I haven’t surfed garden blogs in forever, it seems. But today was different and I garnered some great ideas that I hope to put to work for me this year. We’ll see. It all depends on both how diligent I am and how much traveling I need to do. (Since I am the sole gardener, traveling can really put a wrench into my gardening plans).
OK. Idea #1
Growing a blue garden phlox called ‘Moody Blues’. This and the next idea come from Sue’s Garden Journal.
Next. Idea #2
Planting the ends of my vegetable beds with flowers. I already plant flowers along with my vegetables (I can’t help it, it is an obsession). The look of neat little ends is tempting to me. I snipped a picture of how it looks in her garden and a homemade graphic of how I envision mine.
Notes about Sue’s Garden
She’s a more ambitious and a neater gardener than I can be at this time of my life. I note from my own experience that the stone edging is pretty, but needs weeding attention. The whole reason I like this idea is that I often have to weed the perimeters of the raised beds. A problem made worse by chickens who like to scratch in the mulch ( an idea which originally was meant to reduce weeding).
Not sure what I would do about those chickens, but the edges facing the lawn (necessary because the septic system is underneath) and house would be laced with flowers. This would not only look pretty, but draw pollinators, and fill in vulnerable spaces with desirable plants. Any area filled with desirables is less space for the UNdesirables. I love the way her garden mixes flowers and vegetables.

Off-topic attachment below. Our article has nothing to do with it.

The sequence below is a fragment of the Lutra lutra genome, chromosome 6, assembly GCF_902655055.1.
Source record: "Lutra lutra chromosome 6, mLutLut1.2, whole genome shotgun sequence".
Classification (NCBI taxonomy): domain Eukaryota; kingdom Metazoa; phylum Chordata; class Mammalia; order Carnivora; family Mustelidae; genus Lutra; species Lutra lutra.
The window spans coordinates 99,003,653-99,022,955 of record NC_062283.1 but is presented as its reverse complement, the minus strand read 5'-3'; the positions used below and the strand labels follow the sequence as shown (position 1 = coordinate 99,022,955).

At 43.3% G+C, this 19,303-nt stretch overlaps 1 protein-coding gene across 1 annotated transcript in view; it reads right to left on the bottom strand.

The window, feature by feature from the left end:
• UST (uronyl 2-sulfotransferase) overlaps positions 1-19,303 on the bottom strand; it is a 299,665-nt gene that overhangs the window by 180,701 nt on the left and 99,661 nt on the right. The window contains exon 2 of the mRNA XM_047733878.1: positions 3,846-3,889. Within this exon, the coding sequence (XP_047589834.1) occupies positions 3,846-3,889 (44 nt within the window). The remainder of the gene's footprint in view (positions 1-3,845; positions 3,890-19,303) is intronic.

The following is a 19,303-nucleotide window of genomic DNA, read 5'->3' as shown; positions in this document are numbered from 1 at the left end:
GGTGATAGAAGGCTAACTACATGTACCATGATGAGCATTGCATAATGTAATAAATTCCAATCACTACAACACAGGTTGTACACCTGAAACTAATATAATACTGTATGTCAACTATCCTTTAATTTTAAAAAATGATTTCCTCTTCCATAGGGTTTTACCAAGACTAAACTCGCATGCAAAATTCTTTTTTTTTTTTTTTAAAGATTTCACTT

My vision is similar, but without the fieldstone. I think I will need something, but not sure what. old fence boards (cut to size) laid flat could work. I’ve used salvaged brick in other parts of the garden.
I like the the thought of the boards, but not totally convinced. The flowers I would most like to see in this picture are the little single Tagetes (Marigolds). They would serve double duty as nematode controls, hopefully.
If I am to gain control of this garden in the new season, weeding and preparation will have to be aggressive in the earliest part of the Spring that I can work the soil.
What I like about this idea is that it cooperates with the situation I already have:
- raised beds
- mulched paths
- mown grass
I do admit that two of the raised beds on the side need to be recovered from weeds. One was mostly reprocessed this past fall, but the bed with strawberries is more of a challenge.
You may remember my front walk ‘lavender hedge‘? Well, after reading an ode to the fragrance of lavender plants, an idea was sparked for me.
I have a raised planting area along the back deck approach. Nothing grows there. Not mint, nothing. I think it is too dry for what I attempted to grow. So, this year I will try herbs which like dry feet, lavender to be precise; and maybe a rosemary just to see if it will survive.
Those are my humble ideas for the garden this spring.
New plans for a garden don’t have to be unique or cutting edge trendy. They may simply be a good solution for a particular problem, or inclusion so something that has proven pleasing elsewhere.
I remember reading an English garden writer years ago, it may have been Margery Fish or it may have not. The point was made that some flowers can be perfectly suited for planting even though they were spurned by the garden world cognoscente. Such blooms as lobelia, pelargoniums, alyssum, and petunias. It made a lot of sense to me: why should we be plant snobs?